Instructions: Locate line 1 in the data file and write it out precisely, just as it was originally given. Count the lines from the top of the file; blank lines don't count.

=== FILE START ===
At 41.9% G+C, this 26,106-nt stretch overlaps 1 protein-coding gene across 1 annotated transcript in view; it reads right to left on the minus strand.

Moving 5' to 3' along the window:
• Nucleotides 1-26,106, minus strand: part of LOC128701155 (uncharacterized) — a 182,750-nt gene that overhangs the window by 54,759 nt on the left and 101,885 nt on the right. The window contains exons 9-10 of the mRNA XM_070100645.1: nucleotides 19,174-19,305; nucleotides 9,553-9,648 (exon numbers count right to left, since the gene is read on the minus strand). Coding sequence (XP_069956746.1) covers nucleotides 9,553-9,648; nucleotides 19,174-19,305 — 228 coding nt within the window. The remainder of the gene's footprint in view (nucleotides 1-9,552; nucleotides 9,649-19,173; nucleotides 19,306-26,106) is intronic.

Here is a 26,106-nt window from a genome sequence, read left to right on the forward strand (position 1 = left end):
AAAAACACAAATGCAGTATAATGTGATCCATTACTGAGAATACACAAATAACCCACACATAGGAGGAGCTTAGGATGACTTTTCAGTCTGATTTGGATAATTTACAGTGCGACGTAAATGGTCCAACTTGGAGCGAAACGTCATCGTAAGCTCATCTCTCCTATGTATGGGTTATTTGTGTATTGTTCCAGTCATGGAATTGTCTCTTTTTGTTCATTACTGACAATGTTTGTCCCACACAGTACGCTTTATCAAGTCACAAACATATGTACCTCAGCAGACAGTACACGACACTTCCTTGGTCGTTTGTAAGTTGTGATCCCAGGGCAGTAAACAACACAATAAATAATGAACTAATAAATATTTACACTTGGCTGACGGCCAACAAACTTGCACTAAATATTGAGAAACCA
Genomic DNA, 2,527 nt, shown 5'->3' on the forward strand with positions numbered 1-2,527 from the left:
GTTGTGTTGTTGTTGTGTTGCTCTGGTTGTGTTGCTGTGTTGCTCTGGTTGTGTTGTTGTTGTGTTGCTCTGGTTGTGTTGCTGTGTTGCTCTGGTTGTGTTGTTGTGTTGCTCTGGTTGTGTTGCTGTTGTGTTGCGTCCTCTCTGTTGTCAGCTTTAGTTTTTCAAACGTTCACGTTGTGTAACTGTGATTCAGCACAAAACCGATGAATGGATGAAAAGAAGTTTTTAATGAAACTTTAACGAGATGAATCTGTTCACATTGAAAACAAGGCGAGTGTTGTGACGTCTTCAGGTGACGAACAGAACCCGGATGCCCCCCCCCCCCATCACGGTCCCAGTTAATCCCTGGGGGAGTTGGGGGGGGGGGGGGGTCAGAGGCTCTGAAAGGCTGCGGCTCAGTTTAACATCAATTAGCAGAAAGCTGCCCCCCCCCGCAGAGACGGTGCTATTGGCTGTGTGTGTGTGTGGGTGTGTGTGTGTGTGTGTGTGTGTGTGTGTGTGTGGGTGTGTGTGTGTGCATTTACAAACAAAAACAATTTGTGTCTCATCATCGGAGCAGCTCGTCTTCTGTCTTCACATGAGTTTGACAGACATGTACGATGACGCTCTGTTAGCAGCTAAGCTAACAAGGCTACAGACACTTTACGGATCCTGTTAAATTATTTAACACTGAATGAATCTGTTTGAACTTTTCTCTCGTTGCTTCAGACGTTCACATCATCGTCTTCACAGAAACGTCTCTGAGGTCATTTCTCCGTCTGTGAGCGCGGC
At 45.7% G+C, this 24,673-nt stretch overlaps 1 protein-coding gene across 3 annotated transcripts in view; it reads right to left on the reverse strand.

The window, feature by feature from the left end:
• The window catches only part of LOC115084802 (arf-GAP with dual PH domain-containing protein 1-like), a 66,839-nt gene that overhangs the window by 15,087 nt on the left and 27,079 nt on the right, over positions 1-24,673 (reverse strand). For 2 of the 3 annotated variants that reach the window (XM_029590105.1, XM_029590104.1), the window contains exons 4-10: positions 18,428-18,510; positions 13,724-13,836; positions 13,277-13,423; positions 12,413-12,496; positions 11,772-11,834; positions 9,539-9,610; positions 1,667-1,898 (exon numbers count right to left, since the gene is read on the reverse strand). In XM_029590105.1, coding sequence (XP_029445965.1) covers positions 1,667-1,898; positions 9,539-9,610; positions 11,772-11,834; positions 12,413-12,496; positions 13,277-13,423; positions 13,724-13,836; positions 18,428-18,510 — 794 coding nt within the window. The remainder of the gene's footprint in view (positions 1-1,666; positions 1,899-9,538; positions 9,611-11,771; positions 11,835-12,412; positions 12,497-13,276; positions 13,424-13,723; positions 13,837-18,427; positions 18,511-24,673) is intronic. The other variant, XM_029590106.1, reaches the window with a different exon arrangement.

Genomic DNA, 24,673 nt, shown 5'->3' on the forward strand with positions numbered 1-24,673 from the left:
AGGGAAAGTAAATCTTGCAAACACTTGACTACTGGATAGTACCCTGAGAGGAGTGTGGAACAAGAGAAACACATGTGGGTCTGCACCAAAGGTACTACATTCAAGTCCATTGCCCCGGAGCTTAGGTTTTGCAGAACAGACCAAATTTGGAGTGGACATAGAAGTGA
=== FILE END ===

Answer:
At 41.9% G+C, this 26,106-nt stretch overlaps 1 protein-coding gene across 1 annotated transcript in view; it reads right to left on the minus strand.